What Is Whole Child Policy?

“Education then, beyond all other devices of human origin, is the great equalizer of the conditions of men, the balance-wheel of the social machinery.”

—Horace Mann, 1848

More than a century ago, Horace Mann decreed that education is the great equalizer, but our current education system has not yet created the equitable opportunities or outcomes that children and families deserve and that our democracy and society need. The reasons for this failure are both within and beyond our schools and classrooms. Our current system was designed for a different world—one that believed talent and skills are scarce and that relied on beliefs and stereotypes about students’ potential to shape the system so that only some children were deemed worthy of opportunity. These beliefs have been associated with unequal access to educational resources, curriculum, and out-of-school opportunities.

Furthermore, there has been a siloing of systems in the United States that has led to disconnected, piecemeal policymaking and inefficient use of critical funds. K–12 education has been positioned as separate from other systems that serve children and youth, including early childhood education, physical and mental health, child and family services, after-school and out-of-school time, juvenile justice, and higher education. The failure to address the full spectrum of education and child development has contributed to the inequitable outcomes we continue to see today.

To achieve the transformation we need today, education and all youth-serving systems must be willing to embrace what we know about how children learn and then develop. Whole child policy addresses each of the elements of the systems that influence children’s opportunities to learn. It builds on the knowledge established through the science of learning and development, which shows that the range of students’ academic skills and knowledge—and, ultimately, students’ potential—can be significantly influenced through exposure to learning environments that use whole child design. These designs are relationship-centered and filled with safety and belonging; provide rich learning experiences and opportunities to develop essential skills, mindsets, and habits; and ensure access to integrated support systems. Whole child design—of both schools and systems—must guide the next generation of policymaking and practice if educational outcomes are to be substantially improved.

To facilitate this transformation, this toolkit describes evidence-based practices and policies that can become the foundation for a new way of policymaking to improve outcomes for children and youth. Whole child policy principles suggest not a single pathway to systemic change but rather an approach that supports the development of the full set of skills, competencies, and mindsets that all young people need to live and thrive in their diverse communities.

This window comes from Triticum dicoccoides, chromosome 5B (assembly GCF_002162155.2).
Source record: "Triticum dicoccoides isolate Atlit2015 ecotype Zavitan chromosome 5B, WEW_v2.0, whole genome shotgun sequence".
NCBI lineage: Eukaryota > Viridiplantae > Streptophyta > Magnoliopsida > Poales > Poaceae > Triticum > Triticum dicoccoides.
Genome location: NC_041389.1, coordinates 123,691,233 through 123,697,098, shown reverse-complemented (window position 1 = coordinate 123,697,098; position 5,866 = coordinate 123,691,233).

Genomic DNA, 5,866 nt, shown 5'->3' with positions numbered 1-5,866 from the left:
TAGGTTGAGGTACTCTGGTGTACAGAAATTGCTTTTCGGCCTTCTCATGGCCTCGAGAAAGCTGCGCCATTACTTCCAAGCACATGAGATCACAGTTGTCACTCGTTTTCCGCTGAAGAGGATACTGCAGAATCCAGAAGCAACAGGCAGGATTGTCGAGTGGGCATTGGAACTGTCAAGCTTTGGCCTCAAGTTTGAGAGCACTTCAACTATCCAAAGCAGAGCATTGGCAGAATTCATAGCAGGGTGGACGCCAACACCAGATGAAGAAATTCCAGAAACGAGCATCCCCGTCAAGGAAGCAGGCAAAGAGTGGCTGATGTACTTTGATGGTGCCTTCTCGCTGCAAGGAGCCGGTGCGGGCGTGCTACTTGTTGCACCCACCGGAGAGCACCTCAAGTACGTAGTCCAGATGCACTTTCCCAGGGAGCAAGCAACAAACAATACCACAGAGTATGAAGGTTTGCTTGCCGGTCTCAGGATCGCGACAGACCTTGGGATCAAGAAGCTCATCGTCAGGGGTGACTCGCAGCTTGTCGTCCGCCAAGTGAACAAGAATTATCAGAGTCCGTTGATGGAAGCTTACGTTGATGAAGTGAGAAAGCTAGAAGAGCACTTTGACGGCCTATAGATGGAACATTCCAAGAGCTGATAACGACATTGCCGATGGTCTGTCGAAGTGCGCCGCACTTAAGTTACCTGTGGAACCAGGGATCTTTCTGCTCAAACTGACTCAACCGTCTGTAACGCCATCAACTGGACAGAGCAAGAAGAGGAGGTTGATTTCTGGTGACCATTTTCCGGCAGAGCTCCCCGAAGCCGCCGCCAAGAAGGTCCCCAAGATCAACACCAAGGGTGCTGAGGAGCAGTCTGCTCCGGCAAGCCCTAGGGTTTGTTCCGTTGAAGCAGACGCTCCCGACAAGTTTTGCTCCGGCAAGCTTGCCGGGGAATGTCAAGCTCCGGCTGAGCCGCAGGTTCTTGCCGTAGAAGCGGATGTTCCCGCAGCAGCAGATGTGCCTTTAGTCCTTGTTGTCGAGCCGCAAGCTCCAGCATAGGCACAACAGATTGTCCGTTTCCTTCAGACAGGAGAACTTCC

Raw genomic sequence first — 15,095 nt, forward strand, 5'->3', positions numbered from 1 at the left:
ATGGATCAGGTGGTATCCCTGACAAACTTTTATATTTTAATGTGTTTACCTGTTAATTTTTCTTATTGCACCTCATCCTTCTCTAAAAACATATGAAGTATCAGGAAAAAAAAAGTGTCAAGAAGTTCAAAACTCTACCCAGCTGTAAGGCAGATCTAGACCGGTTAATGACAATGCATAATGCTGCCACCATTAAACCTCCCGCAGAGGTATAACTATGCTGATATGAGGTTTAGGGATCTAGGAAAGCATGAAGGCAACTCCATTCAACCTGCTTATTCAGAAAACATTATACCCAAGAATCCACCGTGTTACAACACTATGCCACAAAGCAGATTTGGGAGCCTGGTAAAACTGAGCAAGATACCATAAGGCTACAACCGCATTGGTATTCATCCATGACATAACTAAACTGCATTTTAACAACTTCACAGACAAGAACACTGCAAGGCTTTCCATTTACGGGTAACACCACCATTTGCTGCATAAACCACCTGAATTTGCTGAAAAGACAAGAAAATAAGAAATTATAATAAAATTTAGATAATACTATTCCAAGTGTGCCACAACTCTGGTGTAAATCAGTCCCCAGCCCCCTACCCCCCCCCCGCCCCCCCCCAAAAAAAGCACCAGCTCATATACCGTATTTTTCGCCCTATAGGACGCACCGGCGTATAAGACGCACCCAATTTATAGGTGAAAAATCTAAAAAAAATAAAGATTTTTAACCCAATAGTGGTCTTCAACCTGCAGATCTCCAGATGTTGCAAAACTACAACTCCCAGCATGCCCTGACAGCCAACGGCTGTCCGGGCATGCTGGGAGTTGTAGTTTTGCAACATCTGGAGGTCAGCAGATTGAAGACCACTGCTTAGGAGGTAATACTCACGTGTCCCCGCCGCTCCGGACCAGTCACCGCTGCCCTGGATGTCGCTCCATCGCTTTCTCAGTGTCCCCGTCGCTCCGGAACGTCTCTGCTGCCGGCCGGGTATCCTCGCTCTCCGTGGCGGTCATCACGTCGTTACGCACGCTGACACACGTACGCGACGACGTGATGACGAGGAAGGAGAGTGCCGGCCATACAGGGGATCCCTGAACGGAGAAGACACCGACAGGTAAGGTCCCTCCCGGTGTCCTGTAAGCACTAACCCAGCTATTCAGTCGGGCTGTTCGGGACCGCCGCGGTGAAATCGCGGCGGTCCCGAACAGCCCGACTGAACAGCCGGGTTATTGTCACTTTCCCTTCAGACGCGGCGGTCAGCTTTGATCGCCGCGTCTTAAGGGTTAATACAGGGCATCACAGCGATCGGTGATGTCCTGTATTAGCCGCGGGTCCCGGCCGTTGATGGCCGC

Whole Child Policy Principles

When education policymaking is grounded in whole child principles, it takes the following forms:

  • Policy that is grounded in the science of learning and development and supportive of students’ academic, cognitive, social and emotional, and identity development, as well as their mental and physical health and well-being
  • Policy that is made collaboratively, across child-, youth-, and family-serving agencies and institutions, informed by stakeholders, and guided by a shared whole child vision
  • Policy in which all policymakers and stakeholders in child-, youth-, and family-serving systems hold collective responsibility for how policy affects children and youth; this includes education (early childhood to young adulthood), health and human services, juvenile justice, youth development, child welfare, housing/homelessness, and workforce initiatives
  • Policy that creates the enabling conditions for and removes barriers to successful implementation of rich, developmentally appropriate educational experiences within schools, districts, and communities
  • Funding and resources that are distributed efficiently and are equitably based on student need
  • From the state level down to the classroom, policy that uses data for continuous systemic improvement—to detect gaps in resource allocation, assess areas of strength and areas for growth, and inform plans for continuous improvement

Creating Systems Change